Dell has made its PowerProtect Cyber Recovery for Microsoft Azure generally available, and a look at Dell’s other cyber recovery products indicates the direction of its roadmap is toward other public clouds.
Update: Dell comment added to end of penultimate paragraph. Jim McGann quote in last paragraph re CyberSense for AWS availability timing corrected. 12 July 2022.
Backed up data bits are stored in PowerProtect DD (Data Domain) or DD VE (Virtual Edition) commodity storage drive hardware with Dell’s Cyber Recovery Vault and PowerProtect OS providing a software fortification around it.
Dell already provides an offering called the Secure Cyber Vault with Dell PowerProtect in Faction Cloud. Faction is a small scale CSP with five regional datacenters in:
- Portland, Oregon
- Reston, Virginia
- Santa Clara, California
- London, UK
- Frankfurt, Germany
These have direct connections to AWS, Azure, GCP and other clouds with (backup) data sent to a PowerProtect DD system in a Faction datacenter and then moved into a Cyber Recovery Vault in immutable copy form and separated by a logical air gap from the source data.
The data can be recovered to a PowerProtect appliance, managed by Faction and with direct connections back to the major public clouds.
On-premises PowerProtect systems can replicate data to a Faction cyber vault to enjoy the same logical air-gapped and immutable copy protection.
Note that DD VE can protect applications running in the AWS, Azure, Google Cloud, AWS GovCloud, Azure Government Cloud, Alibaba Cloud, and VMware Cloud on AWS environments. It can be downloaded from the AWS, Azure, and Google Cloud marketplace, as well as being orderable from Dell.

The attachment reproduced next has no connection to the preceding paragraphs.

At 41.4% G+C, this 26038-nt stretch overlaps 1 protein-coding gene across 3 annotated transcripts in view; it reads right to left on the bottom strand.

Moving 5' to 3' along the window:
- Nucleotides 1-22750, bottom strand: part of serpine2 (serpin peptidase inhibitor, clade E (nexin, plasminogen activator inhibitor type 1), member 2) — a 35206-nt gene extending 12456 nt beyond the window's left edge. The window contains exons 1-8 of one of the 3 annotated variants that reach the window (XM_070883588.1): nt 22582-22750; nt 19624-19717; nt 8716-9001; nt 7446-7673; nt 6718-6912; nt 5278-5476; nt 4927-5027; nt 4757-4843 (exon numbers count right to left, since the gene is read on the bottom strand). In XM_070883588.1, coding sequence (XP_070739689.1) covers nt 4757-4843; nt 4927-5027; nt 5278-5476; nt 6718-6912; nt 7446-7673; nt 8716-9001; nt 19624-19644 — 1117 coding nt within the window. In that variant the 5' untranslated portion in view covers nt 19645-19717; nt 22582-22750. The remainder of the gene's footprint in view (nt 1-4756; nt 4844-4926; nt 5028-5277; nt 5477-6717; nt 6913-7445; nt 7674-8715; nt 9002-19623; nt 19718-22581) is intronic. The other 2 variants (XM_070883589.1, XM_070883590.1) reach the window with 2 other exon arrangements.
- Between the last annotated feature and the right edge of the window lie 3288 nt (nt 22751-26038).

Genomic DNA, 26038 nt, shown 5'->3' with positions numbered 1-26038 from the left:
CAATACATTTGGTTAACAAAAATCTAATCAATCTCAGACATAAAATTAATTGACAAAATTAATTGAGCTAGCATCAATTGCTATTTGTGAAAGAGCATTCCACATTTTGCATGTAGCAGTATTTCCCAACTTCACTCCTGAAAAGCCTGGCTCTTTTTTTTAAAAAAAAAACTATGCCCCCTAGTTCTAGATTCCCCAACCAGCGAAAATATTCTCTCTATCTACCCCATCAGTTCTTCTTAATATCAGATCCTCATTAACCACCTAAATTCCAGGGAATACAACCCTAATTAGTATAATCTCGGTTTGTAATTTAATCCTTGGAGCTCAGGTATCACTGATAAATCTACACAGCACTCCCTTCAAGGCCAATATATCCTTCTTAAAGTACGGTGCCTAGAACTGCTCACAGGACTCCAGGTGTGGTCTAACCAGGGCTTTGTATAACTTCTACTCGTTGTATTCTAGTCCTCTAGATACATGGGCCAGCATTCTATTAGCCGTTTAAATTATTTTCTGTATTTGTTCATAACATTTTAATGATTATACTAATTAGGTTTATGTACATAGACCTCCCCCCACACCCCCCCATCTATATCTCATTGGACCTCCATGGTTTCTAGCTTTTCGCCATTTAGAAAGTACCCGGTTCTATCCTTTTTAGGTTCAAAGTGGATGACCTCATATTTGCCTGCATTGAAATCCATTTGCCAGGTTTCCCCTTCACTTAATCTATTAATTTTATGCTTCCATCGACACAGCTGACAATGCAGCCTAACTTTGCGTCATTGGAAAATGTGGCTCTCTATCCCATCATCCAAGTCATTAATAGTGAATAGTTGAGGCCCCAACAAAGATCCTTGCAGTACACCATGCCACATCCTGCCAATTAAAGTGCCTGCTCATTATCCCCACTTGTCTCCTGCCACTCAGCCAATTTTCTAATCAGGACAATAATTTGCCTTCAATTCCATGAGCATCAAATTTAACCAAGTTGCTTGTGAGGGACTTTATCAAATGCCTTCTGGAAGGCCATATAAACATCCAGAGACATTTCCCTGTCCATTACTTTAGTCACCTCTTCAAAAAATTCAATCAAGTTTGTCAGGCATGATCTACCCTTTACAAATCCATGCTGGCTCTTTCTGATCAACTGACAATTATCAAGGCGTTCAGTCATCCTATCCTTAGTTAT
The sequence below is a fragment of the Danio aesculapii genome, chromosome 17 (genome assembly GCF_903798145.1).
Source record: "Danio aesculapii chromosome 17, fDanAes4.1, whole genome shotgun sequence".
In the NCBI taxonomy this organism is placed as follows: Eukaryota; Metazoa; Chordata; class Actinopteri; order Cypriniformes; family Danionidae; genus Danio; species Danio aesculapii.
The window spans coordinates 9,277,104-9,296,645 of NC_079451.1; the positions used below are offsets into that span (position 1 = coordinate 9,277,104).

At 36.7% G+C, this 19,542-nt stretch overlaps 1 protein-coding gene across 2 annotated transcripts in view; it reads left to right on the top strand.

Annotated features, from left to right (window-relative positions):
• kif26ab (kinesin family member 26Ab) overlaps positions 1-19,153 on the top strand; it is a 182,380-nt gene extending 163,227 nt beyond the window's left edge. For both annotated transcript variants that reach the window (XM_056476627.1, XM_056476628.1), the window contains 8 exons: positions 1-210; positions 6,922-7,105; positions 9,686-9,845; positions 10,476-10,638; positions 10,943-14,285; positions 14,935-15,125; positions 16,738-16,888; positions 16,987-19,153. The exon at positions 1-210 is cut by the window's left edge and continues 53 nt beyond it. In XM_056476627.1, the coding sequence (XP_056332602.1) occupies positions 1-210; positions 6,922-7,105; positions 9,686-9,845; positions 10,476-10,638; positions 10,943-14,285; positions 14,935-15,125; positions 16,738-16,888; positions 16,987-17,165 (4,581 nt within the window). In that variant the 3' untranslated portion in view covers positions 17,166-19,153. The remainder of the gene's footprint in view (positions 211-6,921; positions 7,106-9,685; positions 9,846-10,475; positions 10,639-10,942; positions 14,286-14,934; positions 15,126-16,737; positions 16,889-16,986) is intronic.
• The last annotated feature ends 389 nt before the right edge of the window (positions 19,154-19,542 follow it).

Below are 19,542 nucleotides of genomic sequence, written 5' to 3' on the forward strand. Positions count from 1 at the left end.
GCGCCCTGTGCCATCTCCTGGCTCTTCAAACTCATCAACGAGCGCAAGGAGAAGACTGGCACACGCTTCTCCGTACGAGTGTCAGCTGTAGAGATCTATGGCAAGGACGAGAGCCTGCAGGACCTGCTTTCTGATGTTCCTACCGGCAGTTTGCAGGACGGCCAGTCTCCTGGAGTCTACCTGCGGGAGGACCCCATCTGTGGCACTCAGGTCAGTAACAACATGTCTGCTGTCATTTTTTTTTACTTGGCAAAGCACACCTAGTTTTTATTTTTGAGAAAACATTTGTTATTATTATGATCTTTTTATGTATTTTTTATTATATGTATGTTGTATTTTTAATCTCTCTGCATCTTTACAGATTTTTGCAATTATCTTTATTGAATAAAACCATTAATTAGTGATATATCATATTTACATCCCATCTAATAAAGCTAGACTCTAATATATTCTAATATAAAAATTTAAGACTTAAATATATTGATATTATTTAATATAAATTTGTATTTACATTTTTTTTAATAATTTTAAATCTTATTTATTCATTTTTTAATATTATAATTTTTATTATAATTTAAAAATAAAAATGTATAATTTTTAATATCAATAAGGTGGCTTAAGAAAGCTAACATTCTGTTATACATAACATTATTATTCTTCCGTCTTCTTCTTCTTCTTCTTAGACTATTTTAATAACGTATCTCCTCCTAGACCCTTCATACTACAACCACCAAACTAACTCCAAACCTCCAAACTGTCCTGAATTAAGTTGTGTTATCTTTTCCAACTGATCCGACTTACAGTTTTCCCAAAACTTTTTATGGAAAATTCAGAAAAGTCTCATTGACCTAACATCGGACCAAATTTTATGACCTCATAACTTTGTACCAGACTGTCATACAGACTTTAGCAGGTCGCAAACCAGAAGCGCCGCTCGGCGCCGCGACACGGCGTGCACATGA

In principle, then, Dell can build a cyber recovery vault offering in any cloud in which DDVE runs.
PPCRA provides a PowerProtect DD Virtual Edition (DDVE) store aka cyber vault in Azure, to protect and isolate on-premises or in-Azure data away from a ransomware attack.
The AWS version of PowerProtect Cyber Recovery, like PPCRA, delivers a DD VE-based cyber vault but located in AWS.
We created a graphic to show the situation so far:
We have, in effect, moved from an on-premises cyber vault to a near-cloud cyber vault (Faction) to in-cloud cyber recovery vaults for AWS and Azure. Logically we could expect to see a cyber recovery vault offering for GCP from Dell.
The Dell CyberSense for Dell PowerProtect Cyber Recovery for AWS depends upon CyberSense. This is the third-party Index Engines product, providing comprehensive full content indexing, with the index searchable as part of a ransomware detection procedure. Index Engines says its analytics and machine learning detect corruption with 99.5 percent confidence.
Logically we could also hope to see CyberSense made available to the Cyber Recovery Vault in Azure. That would depend, we understand, on Index Engines adding the necessary Azure support. Then, when and if GCP gets its Cyber Recovery Vault, and Index Engines adds GCP support, CyberSense could support GCP as well.
We’ve asked Dell about the the provision of PowerProtect Cyber Recovery support for GCP, and asked it and Index Engines about CyberSense support for Azure and GCP. A spokesperson said: “Yes, these do seem like logical next steps. As soon as we have anything to announce along these lines, I will be in touch!”
Jim McGann, VP for marketing and business development at Index Engines, told us: “CyberSense can run in most all cloud platforms. However, as you know CyberSense is sold through partners so it is up to the partners to commercialize and deliver the cloud version of CyberSense. To date, Dell has announced CyberSense for AWS will be available in the second half of this year. They plan to have CyberSense for Azure next followed by Google Cloud over the next few months.”